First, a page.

"Looks like the killer spent significant time at Ponycon 2017."
The first recorded instance of glitter being used as trace evidence happened at the end of the Cold War in Germany, when the U.S. Army's crime lab used it to solve a sexual assault case during a local celebration. Specific glitter from the victims' Mardi-Gras-like costumes was found on the clothing of the suspects. Another time, a killer in Alaska was nabbed in part because his estranged wife had dropped glitter in his car at some point, and some of it stuck to his victim. More recently, this method was used to bust a deadly hit and run driver who denied being at the wheel, but had a hard time explaining how the exact same cosmetic glitter she wore on her face wound up plastered to the airbag.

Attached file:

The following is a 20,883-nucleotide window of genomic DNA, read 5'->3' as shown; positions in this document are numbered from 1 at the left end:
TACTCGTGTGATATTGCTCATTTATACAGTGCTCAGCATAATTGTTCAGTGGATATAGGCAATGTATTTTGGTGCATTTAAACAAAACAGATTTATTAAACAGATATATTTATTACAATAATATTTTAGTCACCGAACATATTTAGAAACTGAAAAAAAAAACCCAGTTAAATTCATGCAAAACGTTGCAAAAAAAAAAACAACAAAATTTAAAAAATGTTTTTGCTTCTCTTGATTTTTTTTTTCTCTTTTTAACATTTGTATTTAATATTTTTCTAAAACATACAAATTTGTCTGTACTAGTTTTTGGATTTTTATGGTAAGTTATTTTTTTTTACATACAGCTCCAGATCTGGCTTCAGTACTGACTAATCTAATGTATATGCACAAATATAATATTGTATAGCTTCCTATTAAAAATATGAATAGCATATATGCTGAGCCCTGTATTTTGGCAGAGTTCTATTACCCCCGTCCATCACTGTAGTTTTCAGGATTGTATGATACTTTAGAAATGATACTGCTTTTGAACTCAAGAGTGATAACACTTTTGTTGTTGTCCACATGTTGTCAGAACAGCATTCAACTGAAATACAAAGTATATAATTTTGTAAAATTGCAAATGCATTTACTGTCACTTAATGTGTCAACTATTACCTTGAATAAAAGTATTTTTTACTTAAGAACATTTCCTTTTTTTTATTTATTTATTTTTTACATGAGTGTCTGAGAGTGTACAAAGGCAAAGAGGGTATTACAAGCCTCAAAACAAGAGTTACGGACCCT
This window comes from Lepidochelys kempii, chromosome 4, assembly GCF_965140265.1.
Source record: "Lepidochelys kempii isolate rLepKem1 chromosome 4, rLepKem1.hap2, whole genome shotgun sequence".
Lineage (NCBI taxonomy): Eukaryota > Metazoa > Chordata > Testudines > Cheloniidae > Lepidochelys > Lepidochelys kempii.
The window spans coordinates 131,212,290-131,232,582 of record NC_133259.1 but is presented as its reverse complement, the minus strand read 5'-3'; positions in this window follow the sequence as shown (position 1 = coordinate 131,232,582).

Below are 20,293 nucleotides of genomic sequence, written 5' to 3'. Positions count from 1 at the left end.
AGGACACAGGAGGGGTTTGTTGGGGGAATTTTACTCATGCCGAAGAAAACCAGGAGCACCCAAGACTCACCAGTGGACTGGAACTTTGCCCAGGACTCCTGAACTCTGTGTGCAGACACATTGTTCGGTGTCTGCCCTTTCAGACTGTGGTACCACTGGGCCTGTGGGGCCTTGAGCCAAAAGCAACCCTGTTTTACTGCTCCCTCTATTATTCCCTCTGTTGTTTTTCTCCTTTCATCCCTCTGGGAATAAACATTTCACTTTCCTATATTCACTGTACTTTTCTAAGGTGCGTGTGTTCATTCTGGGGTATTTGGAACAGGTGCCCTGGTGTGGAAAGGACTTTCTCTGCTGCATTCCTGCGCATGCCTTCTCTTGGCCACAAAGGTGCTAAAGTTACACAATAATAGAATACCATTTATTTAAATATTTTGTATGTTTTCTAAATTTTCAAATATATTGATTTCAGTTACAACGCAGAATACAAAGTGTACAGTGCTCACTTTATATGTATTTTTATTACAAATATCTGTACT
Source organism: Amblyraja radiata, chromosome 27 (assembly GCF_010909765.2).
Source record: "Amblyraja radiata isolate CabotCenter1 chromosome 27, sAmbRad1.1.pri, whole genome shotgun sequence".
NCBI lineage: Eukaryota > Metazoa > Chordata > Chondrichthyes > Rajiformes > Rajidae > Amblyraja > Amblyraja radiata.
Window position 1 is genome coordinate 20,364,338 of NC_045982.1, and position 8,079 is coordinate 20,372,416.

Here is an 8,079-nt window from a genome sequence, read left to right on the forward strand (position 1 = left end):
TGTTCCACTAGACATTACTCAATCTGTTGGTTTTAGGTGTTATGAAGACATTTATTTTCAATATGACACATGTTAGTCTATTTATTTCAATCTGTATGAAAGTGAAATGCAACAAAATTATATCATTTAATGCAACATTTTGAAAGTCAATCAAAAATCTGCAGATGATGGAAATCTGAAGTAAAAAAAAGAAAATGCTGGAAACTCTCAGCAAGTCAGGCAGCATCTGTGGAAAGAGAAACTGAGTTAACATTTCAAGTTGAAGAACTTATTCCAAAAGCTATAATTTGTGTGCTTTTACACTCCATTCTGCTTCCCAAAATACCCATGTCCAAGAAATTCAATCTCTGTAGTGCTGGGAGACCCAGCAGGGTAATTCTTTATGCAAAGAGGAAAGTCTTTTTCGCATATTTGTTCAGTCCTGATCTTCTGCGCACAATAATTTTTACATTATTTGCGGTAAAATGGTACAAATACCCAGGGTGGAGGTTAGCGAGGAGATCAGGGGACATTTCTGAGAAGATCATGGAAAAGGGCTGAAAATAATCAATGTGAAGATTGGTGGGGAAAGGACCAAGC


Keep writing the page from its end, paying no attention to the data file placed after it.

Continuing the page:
It's yet one more example of how, unless you wrap yourself in cellophane / coat yourself in lacquer in preparation for your malfeasance, there's always going to be something left behind that detectives will capitalize on to send your silly novelty-toenail-polish-loving ass up the river.